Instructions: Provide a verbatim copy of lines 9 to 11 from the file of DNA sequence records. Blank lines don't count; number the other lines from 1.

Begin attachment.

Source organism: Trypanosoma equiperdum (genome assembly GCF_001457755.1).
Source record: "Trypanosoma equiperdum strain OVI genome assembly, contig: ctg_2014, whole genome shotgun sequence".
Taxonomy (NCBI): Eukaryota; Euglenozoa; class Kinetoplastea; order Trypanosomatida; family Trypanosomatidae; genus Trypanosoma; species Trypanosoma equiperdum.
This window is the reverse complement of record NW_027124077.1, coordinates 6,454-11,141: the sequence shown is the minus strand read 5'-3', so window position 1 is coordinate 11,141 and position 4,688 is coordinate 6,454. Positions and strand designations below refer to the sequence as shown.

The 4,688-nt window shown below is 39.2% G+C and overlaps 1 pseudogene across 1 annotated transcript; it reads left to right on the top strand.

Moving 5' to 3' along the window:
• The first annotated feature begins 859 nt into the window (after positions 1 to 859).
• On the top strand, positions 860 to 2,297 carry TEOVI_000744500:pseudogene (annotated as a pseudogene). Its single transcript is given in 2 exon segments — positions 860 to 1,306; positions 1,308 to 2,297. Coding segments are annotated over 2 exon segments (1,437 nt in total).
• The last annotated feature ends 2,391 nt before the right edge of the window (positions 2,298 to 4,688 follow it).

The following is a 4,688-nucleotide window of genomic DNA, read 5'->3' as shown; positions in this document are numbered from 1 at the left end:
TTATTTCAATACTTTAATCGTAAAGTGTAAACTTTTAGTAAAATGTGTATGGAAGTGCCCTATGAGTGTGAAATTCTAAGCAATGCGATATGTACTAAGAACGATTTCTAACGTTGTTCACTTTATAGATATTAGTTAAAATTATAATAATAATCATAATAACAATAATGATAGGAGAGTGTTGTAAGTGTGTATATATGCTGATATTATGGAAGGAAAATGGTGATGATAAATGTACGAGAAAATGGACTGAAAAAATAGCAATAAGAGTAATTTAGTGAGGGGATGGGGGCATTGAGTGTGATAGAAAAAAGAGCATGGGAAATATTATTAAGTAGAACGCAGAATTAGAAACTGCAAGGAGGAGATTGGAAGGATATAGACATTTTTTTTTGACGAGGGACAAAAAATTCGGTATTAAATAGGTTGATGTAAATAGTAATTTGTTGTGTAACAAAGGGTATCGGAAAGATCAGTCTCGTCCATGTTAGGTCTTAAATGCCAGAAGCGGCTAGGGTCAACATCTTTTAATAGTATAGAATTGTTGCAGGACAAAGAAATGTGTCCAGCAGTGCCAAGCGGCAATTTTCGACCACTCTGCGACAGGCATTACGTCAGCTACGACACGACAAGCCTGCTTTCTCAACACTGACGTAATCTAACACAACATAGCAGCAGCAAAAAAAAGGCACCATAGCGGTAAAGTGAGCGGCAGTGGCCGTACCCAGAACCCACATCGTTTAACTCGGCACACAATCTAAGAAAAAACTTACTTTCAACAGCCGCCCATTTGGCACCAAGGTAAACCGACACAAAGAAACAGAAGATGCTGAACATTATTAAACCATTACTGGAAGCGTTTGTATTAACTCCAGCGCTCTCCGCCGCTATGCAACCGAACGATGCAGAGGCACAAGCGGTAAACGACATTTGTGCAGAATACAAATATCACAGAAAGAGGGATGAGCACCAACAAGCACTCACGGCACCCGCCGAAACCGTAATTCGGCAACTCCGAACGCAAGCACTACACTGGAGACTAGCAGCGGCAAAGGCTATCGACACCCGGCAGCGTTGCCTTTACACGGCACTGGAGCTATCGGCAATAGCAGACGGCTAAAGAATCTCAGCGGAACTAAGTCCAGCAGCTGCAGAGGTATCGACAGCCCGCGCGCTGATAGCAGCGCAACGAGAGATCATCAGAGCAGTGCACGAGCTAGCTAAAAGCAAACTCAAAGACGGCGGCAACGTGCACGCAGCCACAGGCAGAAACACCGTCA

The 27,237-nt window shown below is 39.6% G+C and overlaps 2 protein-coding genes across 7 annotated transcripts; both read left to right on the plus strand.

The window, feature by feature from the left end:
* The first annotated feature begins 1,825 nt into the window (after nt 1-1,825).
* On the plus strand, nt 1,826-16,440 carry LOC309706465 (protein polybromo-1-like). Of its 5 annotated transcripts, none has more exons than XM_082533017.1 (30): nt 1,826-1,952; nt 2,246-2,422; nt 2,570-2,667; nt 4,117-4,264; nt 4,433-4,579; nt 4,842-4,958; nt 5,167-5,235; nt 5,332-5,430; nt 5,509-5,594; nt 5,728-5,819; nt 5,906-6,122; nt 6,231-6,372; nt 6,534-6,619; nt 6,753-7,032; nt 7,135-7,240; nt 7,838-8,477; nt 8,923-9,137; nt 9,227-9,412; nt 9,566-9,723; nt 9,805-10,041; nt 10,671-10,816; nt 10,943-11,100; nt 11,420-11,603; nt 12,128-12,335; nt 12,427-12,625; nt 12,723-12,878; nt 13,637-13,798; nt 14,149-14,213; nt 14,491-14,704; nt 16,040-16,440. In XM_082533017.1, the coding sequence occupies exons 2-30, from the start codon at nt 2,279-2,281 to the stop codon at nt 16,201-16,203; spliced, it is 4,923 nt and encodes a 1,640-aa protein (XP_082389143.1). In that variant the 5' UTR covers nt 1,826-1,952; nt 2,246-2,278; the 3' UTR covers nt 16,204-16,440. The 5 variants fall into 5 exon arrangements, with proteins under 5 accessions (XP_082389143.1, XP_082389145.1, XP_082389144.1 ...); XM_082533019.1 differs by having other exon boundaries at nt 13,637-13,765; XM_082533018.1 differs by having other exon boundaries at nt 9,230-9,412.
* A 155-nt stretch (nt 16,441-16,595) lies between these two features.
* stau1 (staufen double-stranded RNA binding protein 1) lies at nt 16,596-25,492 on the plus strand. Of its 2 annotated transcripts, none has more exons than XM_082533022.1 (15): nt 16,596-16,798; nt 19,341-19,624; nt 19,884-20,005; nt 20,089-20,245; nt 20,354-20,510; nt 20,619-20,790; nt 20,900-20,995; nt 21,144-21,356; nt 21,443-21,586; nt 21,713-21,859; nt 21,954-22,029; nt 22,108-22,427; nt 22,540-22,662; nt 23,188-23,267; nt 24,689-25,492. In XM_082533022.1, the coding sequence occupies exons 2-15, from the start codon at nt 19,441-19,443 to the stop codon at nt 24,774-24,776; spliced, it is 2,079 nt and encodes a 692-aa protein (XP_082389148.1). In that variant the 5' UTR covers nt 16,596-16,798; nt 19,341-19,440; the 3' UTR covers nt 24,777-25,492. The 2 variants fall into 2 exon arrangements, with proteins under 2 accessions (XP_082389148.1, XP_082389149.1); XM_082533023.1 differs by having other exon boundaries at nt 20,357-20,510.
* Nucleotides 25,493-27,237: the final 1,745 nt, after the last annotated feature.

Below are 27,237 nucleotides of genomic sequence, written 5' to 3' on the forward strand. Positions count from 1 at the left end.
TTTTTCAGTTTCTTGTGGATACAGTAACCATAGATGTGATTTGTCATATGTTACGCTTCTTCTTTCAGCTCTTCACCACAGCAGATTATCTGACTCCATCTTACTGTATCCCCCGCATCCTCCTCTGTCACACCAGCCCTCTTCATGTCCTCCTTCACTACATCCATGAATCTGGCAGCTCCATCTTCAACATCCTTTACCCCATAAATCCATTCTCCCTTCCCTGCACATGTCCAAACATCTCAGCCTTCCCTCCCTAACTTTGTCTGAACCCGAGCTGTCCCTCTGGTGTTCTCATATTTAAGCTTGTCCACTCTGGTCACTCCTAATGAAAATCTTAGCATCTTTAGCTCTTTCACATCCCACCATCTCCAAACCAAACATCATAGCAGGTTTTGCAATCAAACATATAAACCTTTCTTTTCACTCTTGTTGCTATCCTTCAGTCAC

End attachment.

• The last annotated feature ends 2,391 nt before the right edge of the window (positions 2,298 to 4,688 follow it).

The following is a 4,688-nucleotide window of genomic DNA, read 5'->3' as shown; positions in this document are numbered from 1 at the left end:
TTATTTCAATACTTTAATCGTAAAGTGTAAACTTTTAGTAAAATGTGTATGGAAGTGCCCTATGAGTGTGAAATTCTAAGCAATGCGATATGTACTAAGAACGATTTCTAACGTTGTTCACTTTATAGATATTAGTTAAAATTATAATAATAATCATAATAACAATAATGATAGGAGAGTGTTGTAAGTGTGTATATATGCTGATATTATGGAAGGAAAATGGTGATGATAAATGTACGAGAAAATGGACTGAAAAAATAGCAATAAGAGTAATTTAGTGAGGGGATGGGGGCATTGAGTGTGATAGAAAAAAGAGCATGGGAAATATTATTAAGTAGAACGCAGAATTAGAAACTGCAAGGAGGAGATTGGAAGGATATAGACATTTTTTTTTGACGAGGGACAAAAAATTCGGTATTAAATAGGTTGATGTAAATAGTAATTTGTTGTGTAACAAAGGGTATCGGAAAGATCAGTCTCGTCCATGTTAGGTCTTAAATGCCAGAAGCGGCTAGGGTCAACATCTTTTAATAGTATAGAATTGTTGCAGGACAAAGAAATGTGTCCAGCAGTGCCAAGCGGCAATTTTCGACCACTCTGCGACAGGCATTACGTCAGCTACGACACGACAAGCCTGCTTTCTCAACACTGACGTAATCTAACACAACATAGCAGCAGCAAAAAAAAGGCACCATAGCGGTAAAGTGAGCGGCAGTGGCCGTACCCAGAACCCACATCGTTTAACTCGGCACACAATCTAAGAAAAAACTTACTTTCAACAGCCGCCCATTTGGCACCAAGGTAAACCGACACAAAGAAACAGAAGATGCTGAACATTATTAAACCATTACTGGAAGCGTTTGTATTAACTCCAGCGCTCTCCGCCGCTATGCAACCGAACGATGCAGAGGCACAAGCGGTAAACGACATTTGTGCAGAATACAAATATCACAGAAAGAGGGATGAGCACCAACAAGCACTCACGGCACCCGCCGAAACCGTAATTCGGCAACTCCGAACGCAAGCACTACACTGGAGACTAGCAGCGGCAAAGGCTATCGACACCCGGCAGCGTTGCCTTTACACGGCACTGGAGCTATCGGCAATAGCAGACGGCTAAAGAATCTCAGCGGAACTAAGTCCAGCAGCTGCAGAGGTATCGACAGCCCGCGCGCTGATAGCAGCGCAACGAGAGATCATCAGAGCAGTGCACGAGCTAGCTAAAAGCAAACTCAAAGACGGCGGCAACGTGCACGCAGCCACAGGCAGAAACACCGTCA